Lessons learned: You can have it all

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June 11/18, 2018: Volume 33, Issue 26

By Tom Jennings


During a business trip to Dallas not long ago, I found myself staying in a large, iconic downtown hotel. Throughout my stay, I kept asking myself how my reservation had been accepted as it seemed as if the hotel’s entire population consisted of Mary Kay Cosmetics representatives. My visit proved to be an eye-opening experience.

If enthusiasm is contagious, everyone in this property was quite exposed. Everywhere you looked you saw hugging, cheering and successes being celebrated. The ladies were all dressed in their finest and their faces were aglow. When I contrasted this with how the average flooring salesperson looks and behaves when they drag into work each morning, I could only say wow! I didn’t know what was in the Kool Aid that they were drinking, but I sure wanted to find out.

Being a typical male, I had certainly heard of the late Mary Kay Ash, but I didn’t possess any real knowledge of what she was all about. I decided to do some research by reading her book “You Can Have it All.” My goal was to see what common traits could be woven into the floor covering business.

Following are three key reminders and take-aways from a marketing master:

Give praise. Ms. Ash, founder of Mary Kay, Inc., said, “Sandwich every bit of criticism between two thick layers of praise.” First, remember we all had a first day on the job—just as we had a first baseball game or piano lesson when we were young. Many of us had a teacher, or a coach, who believed in us and encouraged us to practice and improve. They celebrated our doing something “approximately correct” while learning. If you didn’t have this positive influence, you probably soon lost interest and gave up.

The same is true when building sales knowledge and ability. The successful sales trainees have a mentor who monitors their progress, offers encouragement and celebrates their victories as their careers grow. As Ms. Ash wisely said, “Everyone has an invisible sign hanging around their neck that reads: ‘Make me feel important.’ Never forget this message when working with people.”

Appearance is everything. Mary Kay knew that in the cosmetics industry, appearance trumps all. She extolled the value of being a lady and encouraged her beauty consultants to always be prompt and to only speak positively. And they should always have their “faces” on. “Nothing happens until somebody sells something,” she said, adding, “Who’s going to buy makeup from a slob?” I can’t imagine why buying a fashionable floor for your home could be viewed any differently. Your presentation cannot be convincing if you appear as if you are anything less than fully prepared to help your customer achieve her desired results.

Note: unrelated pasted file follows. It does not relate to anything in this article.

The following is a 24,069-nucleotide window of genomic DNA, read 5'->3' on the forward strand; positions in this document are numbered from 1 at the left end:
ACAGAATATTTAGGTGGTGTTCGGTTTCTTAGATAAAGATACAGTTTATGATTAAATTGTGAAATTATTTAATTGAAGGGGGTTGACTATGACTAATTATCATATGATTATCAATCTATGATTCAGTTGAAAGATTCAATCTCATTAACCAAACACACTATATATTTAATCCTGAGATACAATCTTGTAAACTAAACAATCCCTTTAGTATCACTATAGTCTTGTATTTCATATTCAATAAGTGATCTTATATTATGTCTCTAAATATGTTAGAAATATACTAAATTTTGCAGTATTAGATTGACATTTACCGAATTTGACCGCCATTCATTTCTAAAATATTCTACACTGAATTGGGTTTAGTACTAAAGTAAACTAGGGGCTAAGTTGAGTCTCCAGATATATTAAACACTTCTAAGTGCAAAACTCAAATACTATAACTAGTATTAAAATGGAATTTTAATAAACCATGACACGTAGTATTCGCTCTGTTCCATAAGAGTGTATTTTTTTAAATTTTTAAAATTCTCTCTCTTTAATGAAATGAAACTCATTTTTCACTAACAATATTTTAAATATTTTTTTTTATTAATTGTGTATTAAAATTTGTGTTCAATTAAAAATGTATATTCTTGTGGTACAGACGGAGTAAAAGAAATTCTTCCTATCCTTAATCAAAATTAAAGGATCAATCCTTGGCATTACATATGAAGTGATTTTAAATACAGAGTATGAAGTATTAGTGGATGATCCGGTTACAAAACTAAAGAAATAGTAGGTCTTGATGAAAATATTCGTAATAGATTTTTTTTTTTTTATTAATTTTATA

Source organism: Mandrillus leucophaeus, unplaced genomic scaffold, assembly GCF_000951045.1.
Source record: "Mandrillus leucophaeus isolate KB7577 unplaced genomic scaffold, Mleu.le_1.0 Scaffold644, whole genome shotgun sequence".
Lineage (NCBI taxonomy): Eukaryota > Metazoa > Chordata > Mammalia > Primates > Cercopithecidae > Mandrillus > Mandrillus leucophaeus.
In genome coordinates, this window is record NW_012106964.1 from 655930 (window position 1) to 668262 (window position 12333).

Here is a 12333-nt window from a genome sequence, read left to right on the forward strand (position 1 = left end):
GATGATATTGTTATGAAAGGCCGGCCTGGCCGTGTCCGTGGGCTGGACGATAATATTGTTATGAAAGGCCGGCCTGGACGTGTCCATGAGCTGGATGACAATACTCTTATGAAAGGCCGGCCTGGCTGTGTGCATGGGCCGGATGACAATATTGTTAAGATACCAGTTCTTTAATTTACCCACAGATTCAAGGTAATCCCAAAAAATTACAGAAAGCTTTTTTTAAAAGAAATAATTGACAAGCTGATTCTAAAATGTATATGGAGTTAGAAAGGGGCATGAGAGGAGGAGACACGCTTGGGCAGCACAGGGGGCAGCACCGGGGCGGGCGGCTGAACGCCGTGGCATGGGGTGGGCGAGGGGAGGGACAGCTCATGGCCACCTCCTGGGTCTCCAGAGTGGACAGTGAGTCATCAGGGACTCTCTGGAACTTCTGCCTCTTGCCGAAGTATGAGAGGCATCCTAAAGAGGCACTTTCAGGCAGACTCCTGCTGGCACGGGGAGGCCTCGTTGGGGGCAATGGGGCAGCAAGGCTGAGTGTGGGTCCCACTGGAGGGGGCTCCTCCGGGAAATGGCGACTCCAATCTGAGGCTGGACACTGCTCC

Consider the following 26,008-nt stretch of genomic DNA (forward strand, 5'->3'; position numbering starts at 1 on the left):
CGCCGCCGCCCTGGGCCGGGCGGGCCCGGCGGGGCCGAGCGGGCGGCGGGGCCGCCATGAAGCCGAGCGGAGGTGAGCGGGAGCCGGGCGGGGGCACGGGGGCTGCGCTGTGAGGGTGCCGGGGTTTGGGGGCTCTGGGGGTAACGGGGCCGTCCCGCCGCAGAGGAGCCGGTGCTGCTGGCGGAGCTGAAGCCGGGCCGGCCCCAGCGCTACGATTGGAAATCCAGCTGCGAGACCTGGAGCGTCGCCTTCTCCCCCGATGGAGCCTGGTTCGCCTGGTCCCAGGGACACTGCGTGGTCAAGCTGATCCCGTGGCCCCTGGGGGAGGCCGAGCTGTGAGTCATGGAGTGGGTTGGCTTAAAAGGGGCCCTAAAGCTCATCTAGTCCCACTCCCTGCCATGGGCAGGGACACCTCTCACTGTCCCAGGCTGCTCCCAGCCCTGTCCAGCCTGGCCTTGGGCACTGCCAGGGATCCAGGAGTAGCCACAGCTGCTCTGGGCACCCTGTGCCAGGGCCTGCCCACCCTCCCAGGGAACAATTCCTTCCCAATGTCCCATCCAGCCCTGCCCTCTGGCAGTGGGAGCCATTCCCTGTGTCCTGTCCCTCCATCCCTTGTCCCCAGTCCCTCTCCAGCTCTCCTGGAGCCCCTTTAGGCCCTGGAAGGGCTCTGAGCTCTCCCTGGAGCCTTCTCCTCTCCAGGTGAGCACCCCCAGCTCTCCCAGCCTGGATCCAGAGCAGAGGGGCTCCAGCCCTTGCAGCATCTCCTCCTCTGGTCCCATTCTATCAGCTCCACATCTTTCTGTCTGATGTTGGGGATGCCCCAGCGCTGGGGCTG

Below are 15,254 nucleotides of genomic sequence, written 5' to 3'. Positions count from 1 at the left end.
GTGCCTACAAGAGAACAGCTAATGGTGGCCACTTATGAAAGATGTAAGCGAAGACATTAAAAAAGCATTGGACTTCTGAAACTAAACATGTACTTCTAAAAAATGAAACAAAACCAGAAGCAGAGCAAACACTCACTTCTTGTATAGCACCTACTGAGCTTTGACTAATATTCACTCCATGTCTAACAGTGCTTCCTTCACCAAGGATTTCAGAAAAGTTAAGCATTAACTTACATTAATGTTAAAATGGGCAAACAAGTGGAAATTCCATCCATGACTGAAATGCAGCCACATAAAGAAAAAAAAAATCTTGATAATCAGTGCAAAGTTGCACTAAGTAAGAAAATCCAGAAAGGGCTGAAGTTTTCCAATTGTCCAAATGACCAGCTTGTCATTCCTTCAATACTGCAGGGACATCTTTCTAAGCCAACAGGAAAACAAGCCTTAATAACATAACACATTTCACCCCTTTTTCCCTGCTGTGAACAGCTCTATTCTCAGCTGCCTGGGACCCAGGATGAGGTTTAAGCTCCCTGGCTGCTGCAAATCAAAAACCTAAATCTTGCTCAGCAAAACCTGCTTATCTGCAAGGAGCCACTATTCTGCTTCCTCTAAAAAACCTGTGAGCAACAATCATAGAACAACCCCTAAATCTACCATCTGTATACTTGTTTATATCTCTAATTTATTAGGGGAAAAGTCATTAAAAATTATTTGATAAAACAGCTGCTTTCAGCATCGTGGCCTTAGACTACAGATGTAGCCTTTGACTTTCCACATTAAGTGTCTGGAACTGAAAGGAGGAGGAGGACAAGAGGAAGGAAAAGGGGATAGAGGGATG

Reward success. The enduring philosophy of Mary Kay, Inc., is rewards and recognition will motivate sales. With mink coats, diamonds and, of course, the famous pink Cadillacs, Mary Kay motivated her team and thanked them for their accomplishments. “We treat our people like royalty. If you honor and serve the people who work for you, they will honor and serve you,” she said. It was, and still is, a winning combination of incentives and inspiration that awakened hopes and dreams.

The foundation of Mary Kay, Inc.’s achievements has long been turning normal, everyday people into sales stars by enabling them to believe they have no limits to being successful and to understand that with both great products and a great attitude, all things are possible. A lot of managers in our business would be wise to follow suit.

Tom Jennings is vice president of professional development for the World Floor Covering Association (WFCA). Jennings, a retail sales training guru, has served in various capacities within the WFCA.

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